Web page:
It doesn’t happen, this time, but the weather is getting worse. I hit 28 again, caress the brake back down to 23, and start the sequence again. Fondle the brake, watch the mirrors, feel the machine, check the tach, listen to the Jake, and watch the air pressure. The air gauge read 120 psi at the summit; now it reads 80. At 60 an alarm will go off, and at 40 the brakes will automatically lock or just give up. Never mind that now just don’t go past 28, and keep coaxing her back down to 23. I’ll do this twenty or thirty times over the next half an hour, never knowing if the trailer will hit a bit of ice, the air compressor will give up, the Jake will disengage, or someone will slam on the brakes in front of me. 
 
My destination is the ultra-rich haven called Aspen, Colorado. This makes perfect sense because I’m a long-haul mover at the pinnacle of the game, a specialist. I can make $250,000 a year doing what is called high-end executive relocation. No U-Hauls for me, thank you very much. I’ll take the movie stars, the ambassadors, and corporate bigwigs. At the office in Connecticut they call me the Great White Mover. This Aspen load, insured for $3 million, belongs to a former investment banker from a former investment bank who apparently escaped the toppling citadel with his personal loot intact. My cargo consists of a dozen or so crated modern art canvases, eight 600-pound granite gravestones of Qing Dynasty emperors, half a dozen king-size pillow-top beds I’ll never figure out how to assemble, and an assortment of Edwardian antiques. The man I’m moving, known in the trade as the shipper, has purchased a $25 million starter castle in a hypersecure Aspen subdivision. He figures, no doubt accurately, he’ll be safe behind the security booth from impecunious widows and mendacious foreign creditors.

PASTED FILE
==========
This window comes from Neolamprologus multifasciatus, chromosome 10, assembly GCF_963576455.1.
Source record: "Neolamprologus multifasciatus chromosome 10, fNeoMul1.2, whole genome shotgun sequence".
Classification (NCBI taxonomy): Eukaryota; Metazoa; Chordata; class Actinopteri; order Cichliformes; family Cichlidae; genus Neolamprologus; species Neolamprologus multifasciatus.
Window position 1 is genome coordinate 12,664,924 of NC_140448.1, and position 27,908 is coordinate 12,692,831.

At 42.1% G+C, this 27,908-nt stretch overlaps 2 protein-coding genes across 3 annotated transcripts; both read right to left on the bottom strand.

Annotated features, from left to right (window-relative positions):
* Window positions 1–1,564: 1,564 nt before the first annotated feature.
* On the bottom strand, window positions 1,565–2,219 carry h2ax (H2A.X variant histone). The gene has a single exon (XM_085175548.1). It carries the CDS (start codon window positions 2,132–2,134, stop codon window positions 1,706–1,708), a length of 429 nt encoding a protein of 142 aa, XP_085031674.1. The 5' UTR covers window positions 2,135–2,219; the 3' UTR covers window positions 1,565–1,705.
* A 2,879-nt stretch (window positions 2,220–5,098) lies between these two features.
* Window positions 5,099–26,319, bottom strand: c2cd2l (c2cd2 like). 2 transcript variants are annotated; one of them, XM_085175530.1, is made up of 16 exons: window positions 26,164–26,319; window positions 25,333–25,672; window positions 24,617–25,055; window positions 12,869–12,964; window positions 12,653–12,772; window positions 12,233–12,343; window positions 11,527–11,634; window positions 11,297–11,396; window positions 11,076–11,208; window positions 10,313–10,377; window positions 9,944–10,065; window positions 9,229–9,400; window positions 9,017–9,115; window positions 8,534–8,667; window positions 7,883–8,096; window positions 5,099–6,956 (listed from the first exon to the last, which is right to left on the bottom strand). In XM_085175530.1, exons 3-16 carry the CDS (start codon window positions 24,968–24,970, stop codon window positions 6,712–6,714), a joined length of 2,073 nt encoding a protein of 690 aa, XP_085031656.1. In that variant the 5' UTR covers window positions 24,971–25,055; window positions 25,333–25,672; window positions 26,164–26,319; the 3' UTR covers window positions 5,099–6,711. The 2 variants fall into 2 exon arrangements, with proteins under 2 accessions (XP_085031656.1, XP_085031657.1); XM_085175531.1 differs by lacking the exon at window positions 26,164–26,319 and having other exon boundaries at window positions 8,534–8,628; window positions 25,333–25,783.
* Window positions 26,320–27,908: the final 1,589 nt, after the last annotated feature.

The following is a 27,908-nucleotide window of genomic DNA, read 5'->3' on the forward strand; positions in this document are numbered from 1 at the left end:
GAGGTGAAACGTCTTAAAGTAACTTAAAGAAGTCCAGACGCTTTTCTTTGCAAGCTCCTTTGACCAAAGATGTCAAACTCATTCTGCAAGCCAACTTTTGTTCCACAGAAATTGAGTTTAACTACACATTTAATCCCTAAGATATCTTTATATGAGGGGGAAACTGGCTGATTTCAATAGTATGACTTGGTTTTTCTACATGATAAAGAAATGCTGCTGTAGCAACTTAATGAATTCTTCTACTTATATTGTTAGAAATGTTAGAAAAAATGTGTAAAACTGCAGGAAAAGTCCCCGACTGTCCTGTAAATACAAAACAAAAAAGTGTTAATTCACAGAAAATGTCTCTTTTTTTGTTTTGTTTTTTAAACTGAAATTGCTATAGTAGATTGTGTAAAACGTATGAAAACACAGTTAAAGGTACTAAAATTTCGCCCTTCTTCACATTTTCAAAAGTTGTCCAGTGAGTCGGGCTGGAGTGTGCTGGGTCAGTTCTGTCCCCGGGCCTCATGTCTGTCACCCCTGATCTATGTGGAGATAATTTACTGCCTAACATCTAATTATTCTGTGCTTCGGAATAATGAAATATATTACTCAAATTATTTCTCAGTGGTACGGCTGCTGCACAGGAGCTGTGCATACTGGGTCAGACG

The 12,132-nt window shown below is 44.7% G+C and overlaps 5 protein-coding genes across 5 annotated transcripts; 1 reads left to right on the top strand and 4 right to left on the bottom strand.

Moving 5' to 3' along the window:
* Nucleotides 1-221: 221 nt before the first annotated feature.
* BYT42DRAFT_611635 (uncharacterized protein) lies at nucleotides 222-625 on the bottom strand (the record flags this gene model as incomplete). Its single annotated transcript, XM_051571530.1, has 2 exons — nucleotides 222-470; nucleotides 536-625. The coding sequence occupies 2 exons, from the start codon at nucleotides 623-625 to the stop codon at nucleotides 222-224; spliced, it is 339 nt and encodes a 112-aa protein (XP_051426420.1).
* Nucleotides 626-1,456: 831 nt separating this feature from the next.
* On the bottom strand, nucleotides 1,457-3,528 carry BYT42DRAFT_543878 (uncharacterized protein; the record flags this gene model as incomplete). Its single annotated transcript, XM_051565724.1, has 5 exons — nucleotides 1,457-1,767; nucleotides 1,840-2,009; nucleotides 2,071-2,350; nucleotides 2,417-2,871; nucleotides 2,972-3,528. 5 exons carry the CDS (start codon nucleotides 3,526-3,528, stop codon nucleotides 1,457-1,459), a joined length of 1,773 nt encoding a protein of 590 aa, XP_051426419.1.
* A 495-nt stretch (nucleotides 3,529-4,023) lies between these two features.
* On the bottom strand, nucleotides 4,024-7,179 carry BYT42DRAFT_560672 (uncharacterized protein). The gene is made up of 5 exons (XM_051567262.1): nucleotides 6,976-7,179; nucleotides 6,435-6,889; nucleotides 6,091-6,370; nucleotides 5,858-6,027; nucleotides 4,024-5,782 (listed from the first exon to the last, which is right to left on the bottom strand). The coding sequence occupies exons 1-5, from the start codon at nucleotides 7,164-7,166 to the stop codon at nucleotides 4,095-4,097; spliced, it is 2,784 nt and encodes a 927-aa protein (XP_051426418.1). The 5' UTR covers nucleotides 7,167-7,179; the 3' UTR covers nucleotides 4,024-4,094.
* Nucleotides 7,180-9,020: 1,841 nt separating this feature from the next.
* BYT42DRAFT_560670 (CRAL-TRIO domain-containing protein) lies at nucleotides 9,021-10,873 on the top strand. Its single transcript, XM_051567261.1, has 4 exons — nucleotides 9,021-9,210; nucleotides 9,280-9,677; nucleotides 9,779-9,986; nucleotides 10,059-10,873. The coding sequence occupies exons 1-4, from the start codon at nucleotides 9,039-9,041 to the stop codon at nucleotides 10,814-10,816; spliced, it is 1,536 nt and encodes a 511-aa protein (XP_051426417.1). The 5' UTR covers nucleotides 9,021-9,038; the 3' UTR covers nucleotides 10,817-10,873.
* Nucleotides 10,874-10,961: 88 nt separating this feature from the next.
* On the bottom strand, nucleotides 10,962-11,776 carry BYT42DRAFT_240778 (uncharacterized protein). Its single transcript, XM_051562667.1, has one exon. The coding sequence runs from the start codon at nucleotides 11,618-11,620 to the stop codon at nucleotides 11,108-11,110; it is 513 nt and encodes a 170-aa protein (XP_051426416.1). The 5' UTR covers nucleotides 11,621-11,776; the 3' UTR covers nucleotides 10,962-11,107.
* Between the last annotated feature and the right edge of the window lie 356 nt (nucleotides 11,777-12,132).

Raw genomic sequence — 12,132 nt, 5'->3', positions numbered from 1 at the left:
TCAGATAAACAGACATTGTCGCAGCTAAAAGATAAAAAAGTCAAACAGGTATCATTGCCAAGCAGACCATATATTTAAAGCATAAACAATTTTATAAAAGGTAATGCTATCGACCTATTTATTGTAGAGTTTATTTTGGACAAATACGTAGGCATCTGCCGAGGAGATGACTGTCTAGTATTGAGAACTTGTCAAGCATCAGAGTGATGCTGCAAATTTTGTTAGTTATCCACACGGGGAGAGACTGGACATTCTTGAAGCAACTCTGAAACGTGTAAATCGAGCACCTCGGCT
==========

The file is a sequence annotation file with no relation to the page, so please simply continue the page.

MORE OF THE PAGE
I’m looking downhill for brake lights. I can probably slow down, but there’s no chance of coming to a quick stop. If I slam on the brakes I’ll either crash through the vehicle in front of me or go over the side. I want to smoke a cigarette, but I’m so wound up I could never light it, so I bite off what’s left of my fingernails. I’m fifty-eight years old, and I’ve been doing this off and on since the late 1970s. I’ve seen too many trucks mashed on the side of the road, too many accidents, and too many spaced out-drivers. On Interstate 80 in Wyoming I watched a truck in front of me get blown over onto its side in a windstorm. He must have been empty. On I-10 in Arizona I saw a state trooper open the driver door of a car and witnessed a river of blood pour out onto the road. 
 
The blood soaking into the pavement could be mine at any moment. All it takes is an instant of bad luck, inattention, a poor decision, or equipment failure -- or, most likely, someone else’s mistake. 
 
If that happens, I’m a dead man.   
 
Edited excerpt from The Long Haul by Finn Murphy with permission of W.W. Norton & Co. NY, NY. Copyright (c) Finn Murphy 2017.